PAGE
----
I was able to return to Mt. Banahaw last year with my fiance Jane and cousin Kuya Mike! This is one of the most sacred places in the Philippines. Since my first visit here 3 years ago – my life has gone through some major transformations – I’ve been able to light many paths and unlock potential in myself that I never knew I could.
Article by Ordoveza, Paulo
Three volcanic mountains—Makiling, Banahaw, and San Cristóbal—dominate the otherwise flat landscape about 50 miles south of Manila in the Philippines.
A mix of Spanish, precolonial, and contemporary myths holds that Makiling’s native spirit is a fairylike creature whose silhouette can be seen at rest atop the volcano’s rugged peak, while the muse of Banahaw is a gruff warrior who battles with the maid of Makiling for ownership of the clouds. The spirit of San Cristóbal is said to be a Bigfoot-like, mischief-making monster who once wrestled with Banahaw for ownership of water flowing through the mountain’s streams and waterfalls. Today, Mount Banahaw is blessed with water; Mount San Cristóbal is dry.
Local religious folklore, strongly infused with Spanish colonial Roman Catholicism and the martyrdom mythos of nationalist revolutionaries, has latched on to Banahaw as the “holy mountain,” a place that radiates ancient powers of healing and redemption. Although far less well known than more famous sites associated with healing miracles, such as Lourdes in France, it draws both pilgrims and trekkers, the faithful and the curious, the sick praying for a miracle and foreigners drawn by the mystical legends of this place.
Amid towns and villages on Banahaw’s slopes, there are monasteries and churches of the “Rizalistas,” one of many sects in the region venerating nationalist hero José Rizal, who was born in the nearby town of Calamba and executed in Manila by the Spanish in 1896 for writing insurgent literature. The Rizalistas themselves are divided into diverse subsects, worshiping Rizal as revolutionary, saint, or reincarnation of Jesus, with Banahaw as their “New Jerusalem.”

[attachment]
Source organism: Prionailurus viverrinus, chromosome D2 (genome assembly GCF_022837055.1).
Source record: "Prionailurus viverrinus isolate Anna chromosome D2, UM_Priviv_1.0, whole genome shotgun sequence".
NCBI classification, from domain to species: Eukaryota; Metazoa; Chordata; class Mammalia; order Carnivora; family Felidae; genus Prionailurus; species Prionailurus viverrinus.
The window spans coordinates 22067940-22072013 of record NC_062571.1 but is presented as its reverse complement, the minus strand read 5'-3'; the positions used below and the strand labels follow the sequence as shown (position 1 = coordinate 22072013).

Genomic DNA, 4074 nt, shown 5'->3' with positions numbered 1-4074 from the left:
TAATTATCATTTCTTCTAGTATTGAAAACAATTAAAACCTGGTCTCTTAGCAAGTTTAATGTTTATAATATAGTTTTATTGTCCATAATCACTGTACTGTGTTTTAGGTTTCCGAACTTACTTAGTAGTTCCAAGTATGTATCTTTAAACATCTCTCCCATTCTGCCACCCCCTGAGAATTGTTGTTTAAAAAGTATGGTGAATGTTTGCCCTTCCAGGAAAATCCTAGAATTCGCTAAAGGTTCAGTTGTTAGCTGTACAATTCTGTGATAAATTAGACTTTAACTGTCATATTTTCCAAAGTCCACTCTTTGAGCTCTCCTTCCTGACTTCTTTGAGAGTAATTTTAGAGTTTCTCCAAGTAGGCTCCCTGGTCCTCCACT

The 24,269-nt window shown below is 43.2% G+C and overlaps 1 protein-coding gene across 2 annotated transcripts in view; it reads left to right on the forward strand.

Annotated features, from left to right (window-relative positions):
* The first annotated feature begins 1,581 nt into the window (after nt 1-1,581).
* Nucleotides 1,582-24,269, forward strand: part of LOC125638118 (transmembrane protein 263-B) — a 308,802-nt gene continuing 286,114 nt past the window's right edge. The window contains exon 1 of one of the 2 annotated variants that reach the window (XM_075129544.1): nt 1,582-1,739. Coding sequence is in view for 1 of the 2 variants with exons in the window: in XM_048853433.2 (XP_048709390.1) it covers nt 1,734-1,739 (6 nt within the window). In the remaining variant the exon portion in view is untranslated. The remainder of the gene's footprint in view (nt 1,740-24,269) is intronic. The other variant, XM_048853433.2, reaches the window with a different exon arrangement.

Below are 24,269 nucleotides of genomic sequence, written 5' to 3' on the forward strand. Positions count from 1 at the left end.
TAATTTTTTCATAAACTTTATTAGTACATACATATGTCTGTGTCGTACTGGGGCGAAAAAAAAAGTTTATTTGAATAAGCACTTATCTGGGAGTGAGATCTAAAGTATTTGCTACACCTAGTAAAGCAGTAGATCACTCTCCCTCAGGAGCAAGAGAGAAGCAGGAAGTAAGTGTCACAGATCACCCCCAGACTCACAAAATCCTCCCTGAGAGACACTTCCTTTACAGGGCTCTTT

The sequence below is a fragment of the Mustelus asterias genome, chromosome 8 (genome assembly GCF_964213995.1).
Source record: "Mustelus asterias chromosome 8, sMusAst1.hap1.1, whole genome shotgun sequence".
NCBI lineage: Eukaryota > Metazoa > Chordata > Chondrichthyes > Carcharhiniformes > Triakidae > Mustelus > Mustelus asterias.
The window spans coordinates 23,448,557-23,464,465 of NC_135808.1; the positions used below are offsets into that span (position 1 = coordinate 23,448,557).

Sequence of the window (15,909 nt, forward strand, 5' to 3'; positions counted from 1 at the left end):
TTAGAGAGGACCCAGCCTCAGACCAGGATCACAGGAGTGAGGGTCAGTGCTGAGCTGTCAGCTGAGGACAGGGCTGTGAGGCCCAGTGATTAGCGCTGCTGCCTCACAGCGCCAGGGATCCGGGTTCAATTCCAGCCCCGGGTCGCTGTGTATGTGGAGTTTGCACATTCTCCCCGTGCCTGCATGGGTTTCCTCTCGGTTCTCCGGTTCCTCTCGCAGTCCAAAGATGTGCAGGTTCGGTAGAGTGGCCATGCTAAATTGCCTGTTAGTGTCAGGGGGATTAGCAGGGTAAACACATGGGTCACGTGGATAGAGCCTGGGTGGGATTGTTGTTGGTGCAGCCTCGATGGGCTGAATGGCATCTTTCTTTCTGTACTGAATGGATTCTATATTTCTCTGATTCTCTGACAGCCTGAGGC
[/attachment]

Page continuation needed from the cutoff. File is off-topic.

Special places. Any of these churches gladly provides a guide, called a pator, who takes travelers on a tour of Banahaw’s holy sites, called puwestos, to be visited in a sequence similar to the tradition of the Way of the Cross in Jerusalem. The puwestos are mainly natural features of the mountain: rocks, caves, waterfalls, even Banahaw’s own peak. Some rock formations are noted for their resemblance to human features, such as those of the Virgin Mary or a saint. A spring in the shape of a giant footprint is called Bakas ni Kristo, literally Christ’s Footprint.
Pilgrims can wiggle through a cave called Kalbaryos, or Calvary, a narrow tunnel in the rock through which one must slide sideways, each successful passage earning the traveler an indulgence worth seven years of forgiveness for all sins. In another nearby cave, pators take pilgrims down a ladder to a tiny but deep pit in the rock filled with cloudy spring water said to have miraculous healing powers for those who dip themselves in it seven times.
Many stories of Banahaw’s powers hark back to pre-Christian animist stories handed down by oral tradition—stories that have survived and evolved to unite those in the area of different faiths around their spiritual mountain, drawing others from the Philippines and abroad to see if the power is truly there.